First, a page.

For me, the real life changing event was when I started secondary school. The new school was happy for me to continue learning a brass instrument, and I was introduced to “Max”, the peripatetic brass teacher. He was a fantastic teacher, and very quickly enrolled me to take the Royal School of Music exams. By this time, my parents had saved up enough money to buy me my very own second hand trumpet, which I took all the exams on (I passed Grade 8 when I was 16). However, apart from being a great teacher, Max was also one of the bandmasters of the Royal British Legion marching band, and he soon recruited me into the band at age 11. This band was originally formed in 1952, and is regarded as one of the best youth bands in this country (frequently winning national band contests). I learnt so much in this band, in particular the discipline of how to work with other musicians. Even up until 2015, I would still help them out occasionally (usually playing the tuba!).Through the marching band, I met a few other musicians who also played contemporary instruments (guitar, bass, drum kit), and we formed my first group in 1980.
When I was about 16, I started listening to popular radio more and suddenly found a love for the music that was in the charts at the time. This was 1979, and I can remember the first single I ever bought – Supertramp’s “The Logical Song”. I really liked a lot of the new wave stuff that was floating around at the timetoo, which was so refreshing compared to the punk scene of only a few years earlier, which nearly put me off popular music for life! But the stand out sound that really inspired me was Gary Numan/Tubeway Army’s “Are Friends Electric?”. It was unique, and I was so excited that it stayed at the top of the charts for 7 weeks! Gary Numan, and this song in particular, set me on a journey re-discovering the electronic music of the 70s that set the stage for the synthesiser revolution that was to follow in the 80s. Of particular influence to me (apart from Mr Numan) were Jeff Wayne’s “War of the Worlds”, Jean Michel Jarre’s “Oxygene”, Kraftwerk’s “Autobahn”, Vangelis’ “Pulstar”, Blondie’s “Heart of Glass”, M’s “Pop Music”, John Carpenter’s theme to “Assault on Precinct 13” and Giorgio Moroder/Donna Summer’s “I Feel Love”.
1980 saw a mini revolution as electronic music started to gain a foothold in the charts, and bands like Spandau Ballet, Adam and the Ants, OMD, Ultravox, John Foxx and Visage became household names. This is the year that I had my first gigs with my first group, and we covered many of these artists. It’s ironic that “Fishing For Robots” have resurrected so many of these songs today (so no excuses if you hear me play a bum note because I’ve been playing some of these songs for nearly 40 years!). The keyboard I used at the time was an “Armon” portable organ. It was relatively expensive, but sounded more or less the same whichever button you pushed! However, I managed to coax an acceptable noise from it by running it through an old chorus pedal, making it sound a bit like the synthesisers of the time.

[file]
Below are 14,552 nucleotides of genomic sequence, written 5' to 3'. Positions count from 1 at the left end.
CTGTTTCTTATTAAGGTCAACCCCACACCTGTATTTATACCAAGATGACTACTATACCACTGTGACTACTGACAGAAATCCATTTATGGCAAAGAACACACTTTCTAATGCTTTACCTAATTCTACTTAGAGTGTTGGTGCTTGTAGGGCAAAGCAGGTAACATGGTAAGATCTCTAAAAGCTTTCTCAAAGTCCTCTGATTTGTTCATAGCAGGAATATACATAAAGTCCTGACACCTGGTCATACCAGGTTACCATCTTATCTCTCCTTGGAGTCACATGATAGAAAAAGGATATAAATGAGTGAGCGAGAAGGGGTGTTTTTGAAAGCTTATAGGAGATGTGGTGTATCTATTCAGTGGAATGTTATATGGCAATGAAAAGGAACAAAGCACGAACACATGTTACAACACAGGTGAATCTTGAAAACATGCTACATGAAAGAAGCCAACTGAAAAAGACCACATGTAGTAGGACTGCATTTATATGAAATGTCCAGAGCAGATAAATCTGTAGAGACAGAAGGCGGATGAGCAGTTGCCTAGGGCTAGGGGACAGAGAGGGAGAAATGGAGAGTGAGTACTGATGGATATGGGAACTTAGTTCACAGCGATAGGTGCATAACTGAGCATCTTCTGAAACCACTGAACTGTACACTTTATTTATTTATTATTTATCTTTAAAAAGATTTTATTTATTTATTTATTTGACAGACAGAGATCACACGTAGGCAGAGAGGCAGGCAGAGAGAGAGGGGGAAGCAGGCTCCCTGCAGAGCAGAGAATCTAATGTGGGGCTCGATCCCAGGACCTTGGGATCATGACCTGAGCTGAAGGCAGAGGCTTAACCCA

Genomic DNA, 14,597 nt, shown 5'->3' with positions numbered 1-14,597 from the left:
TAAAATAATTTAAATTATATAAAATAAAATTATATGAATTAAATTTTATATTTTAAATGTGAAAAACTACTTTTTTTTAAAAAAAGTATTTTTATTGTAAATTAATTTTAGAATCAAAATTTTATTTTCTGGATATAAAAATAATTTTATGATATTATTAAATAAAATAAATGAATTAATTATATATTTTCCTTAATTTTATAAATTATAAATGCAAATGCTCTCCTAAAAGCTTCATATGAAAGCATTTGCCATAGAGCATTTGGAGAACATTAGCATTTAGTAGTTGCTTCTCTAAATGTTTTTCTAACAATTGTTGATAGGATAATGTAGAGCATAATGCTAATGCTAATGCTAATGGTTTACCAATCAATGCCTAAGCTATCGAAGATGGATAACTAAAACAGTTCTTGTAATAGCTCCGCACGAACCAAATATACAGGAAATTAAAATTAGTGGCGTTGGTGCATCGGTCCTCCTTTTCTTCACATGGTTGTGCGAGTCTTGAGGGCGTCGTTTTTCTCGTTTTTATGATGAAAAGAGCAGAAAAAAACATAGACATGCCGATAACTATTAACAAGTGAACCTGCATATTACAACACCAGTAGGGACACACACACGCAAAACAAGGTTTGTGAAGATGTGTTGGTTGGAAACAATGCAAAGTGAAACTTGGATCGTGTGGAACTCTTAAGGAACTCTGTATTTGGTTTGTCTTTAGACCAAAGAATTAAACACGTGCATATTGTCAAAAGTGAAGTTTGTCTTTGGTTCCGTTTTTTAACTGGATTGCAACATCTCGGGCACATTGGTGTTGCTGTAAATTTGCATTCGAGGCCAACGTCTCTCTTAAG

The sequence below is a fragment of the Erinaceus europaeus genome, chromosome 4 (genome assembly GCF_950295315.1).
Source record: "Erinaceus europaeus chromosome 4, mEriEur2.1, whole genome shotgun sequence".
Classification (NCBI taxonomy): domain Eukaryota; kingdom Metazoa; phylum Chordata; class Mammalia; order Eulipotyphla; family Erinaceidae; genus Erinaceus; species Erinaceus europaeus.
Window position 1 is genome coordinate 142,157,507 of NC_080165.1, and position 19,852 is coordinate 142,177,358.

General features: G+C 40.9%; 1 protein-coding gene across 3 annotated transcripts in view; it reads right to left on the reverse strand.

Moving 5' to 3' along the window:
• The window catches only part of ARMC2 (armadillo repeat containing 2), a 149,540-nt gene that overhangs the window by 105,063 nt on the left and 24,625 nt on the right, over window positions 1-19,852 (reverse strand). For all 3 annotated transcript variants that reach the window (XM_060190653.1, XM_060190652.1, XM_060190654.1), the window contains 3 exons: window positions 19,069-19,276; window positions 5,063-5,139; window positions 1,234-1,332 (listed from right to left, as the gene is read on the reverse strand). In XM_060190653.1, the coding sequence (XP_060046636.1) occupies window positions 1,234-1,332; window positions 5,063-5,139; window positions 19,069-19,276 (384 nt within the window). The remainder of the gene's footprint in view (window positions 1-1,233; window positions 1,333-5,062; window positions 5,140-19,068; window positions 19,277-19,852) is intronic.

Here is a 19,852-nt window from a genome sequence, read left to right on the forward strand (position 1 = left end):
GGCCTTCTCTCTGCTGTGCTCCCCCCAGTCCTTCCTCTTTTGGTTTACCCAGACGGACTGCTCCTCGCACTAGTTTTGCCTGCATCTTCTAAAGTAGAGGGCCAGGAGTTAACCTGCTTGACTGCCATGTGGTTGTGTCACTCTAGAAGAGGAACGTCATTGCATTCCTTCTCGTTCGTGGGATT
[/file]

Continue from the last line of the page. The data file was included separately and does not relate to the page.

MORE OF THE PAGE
I took a 3 year break to study engineering at Liverpool University, but when I returned, I took out a loan to buy some decent keyboards and a Tascam 4-track tape recorder. I then started gigging with a great vocalist called Richard (“Digger”) Baylis using backing tracks recorded on the 4-track using Roland, Korg and Yamaha synthesizers and a primitive Roland drum machine. We covered everything from A-Ha, Visage and OMD, through Michael Jacksonand D-Train, and even rock classics by Deep Purple and Bryan Adams. A year or so later, I bought a Roland sequencer and a decent sample-based Roland drum machine, which I then used for the backing tracks.
Since then, I have played in a handful of other bands, most notably “Shot 2 Funk” and “Blue Vision”, which still perform today. However, around 2009, Keith approached me to play in his Numan tribute band. I was very flattered, and desperately wanted to join, but my day job and family commitments had to take priority, so I decided to decline. Keith is not one to give up easily, so would frequently ask me if I was interested, and in 2013, I felt I had the time and space to commit. We discussed what we wanted to do, and together with Barry, we decided that we should not restrict our repertoire to just Gary Numan, but delve deeper into the genre to give ourselves more universal appeal. “Fishing For Robots” was born! Even so, we still thought we’d have limited appeal, and maybe get 2 or 3 gigs a year. We had no idea just how popular our choices of music would be, and we find ourselves to be quite busy with a warm reception wherever we play!
For the gear-nerds out there, here is a run-down of the equipment I use:
Korg LE61 “Triton” – great string and brass sounds
Roland XP30 – beautifully realistic piano samples, plus whoosh synth sounds
Roland Juno Di – good all-round keyboard, with vocoder
Roland MC50 Microcomposer – yes, I still use diskettes with this machine!!!
Korg O5RW module – fantastic drum, sample and synth sounds. This is the unit you hear in all our backing tracks (mostly bass and drums)
And more importantly, my heroes and influences:
Daniel Miller (producer of Depeche Mode, Naked lunch, Fad Gadget)
Vince Clarke (Depeche Mode, Yazoo and Erasure keyboard player)
Jon Lord (Deep Purple keyboard player)
Mick MacNeil (Simple Minds keyboard player)
Human League (particularly with Craig-Marsh and Ware)
Jean Michel Jarre
Nile Rodgers (legendary producer of Chic, Bowie, Madonna, Duran Duran, Sister Sledge)
Trevor Horn (producer of ABC, Buggles, Art of Noise, Yes, Grace Jones, Pet Shop Boys, Seal)
Conny Plank (legendary producer of Kraftwerk, Ultravox, Echo and the Bunnymen)
Brian Eno (producer of Bowie, U2, Talking Heads, Coldplay)